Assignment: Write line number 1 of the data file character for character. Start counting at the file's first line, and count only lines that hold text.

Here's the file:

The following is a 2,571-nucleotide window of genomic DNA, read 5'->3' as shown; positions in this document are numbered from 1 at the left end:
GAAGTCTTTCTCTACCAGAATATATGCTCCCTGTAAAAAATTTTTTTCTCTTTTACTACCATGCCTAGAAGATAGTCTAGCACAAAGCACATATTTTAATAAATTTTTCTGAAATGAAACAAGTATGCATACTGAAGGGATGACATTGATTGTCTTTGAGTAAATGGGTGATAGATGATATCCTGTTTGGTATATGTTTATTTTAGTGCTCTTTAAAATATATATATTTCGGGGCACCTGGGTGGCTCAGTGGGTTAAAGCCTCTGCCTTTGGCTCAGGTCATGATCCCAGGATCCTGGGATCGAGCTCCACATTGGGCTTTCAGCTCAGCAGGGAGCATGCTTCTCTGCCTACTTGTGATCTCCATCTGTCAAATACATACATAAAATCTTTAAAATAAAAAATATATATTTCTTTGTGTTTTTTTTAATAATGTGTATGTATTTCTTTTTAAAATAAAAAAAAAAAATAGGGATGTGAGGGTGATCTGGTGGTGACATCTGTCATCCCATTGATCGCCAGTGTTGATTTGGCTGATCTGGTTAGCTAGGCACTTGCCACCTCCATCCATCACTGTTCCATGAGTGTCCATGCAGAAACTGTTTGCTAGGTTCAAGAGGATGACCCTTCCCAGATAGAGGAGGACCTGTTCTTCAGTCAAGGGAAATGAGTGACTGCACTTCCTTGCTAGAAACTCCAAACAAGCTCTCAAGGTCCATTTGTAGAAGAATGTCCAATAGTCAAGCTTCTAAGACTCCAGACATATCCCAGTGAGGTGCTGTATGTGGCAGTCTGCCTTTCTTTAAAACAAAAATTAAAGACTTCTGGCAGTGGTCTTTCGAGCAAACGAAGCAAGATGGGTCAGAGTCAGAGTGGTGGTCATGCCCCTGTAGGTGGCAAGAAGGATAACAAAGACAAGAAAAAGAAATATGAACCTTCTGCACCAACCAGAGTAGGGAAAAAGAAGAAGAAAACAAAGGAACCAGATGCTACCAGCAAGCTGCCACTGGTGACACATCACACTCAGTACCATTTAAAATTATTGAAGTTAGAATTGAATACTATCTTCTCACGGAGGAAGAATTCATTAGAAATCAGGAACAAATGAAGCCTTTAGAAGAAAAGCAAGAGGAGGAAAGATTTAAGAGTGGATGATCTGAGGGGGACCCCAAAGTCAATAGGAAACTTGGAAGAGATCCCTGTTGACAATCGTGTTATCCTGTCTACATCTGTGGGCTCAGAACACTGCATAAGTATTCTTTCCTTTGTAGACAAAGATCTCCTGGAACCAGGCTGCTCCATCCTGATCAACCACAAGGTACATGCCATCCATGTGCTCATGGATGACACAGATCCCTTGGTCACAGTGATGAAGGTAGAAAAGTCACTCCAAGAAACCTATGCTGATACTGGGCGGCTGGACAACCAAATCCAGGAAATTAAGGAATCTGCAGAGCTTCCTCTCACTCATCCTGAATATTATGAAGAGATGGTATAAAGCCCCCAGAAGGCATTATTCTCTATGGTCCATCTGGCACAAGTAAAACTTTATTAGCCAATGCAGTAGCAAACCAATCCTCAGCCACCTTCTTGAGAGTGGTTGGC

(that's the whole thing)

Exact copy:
The following is a 2,571-nucleotide window of genomic DNA, read 5'->3' as shown; positions in this document are numbered from 1 at the left end: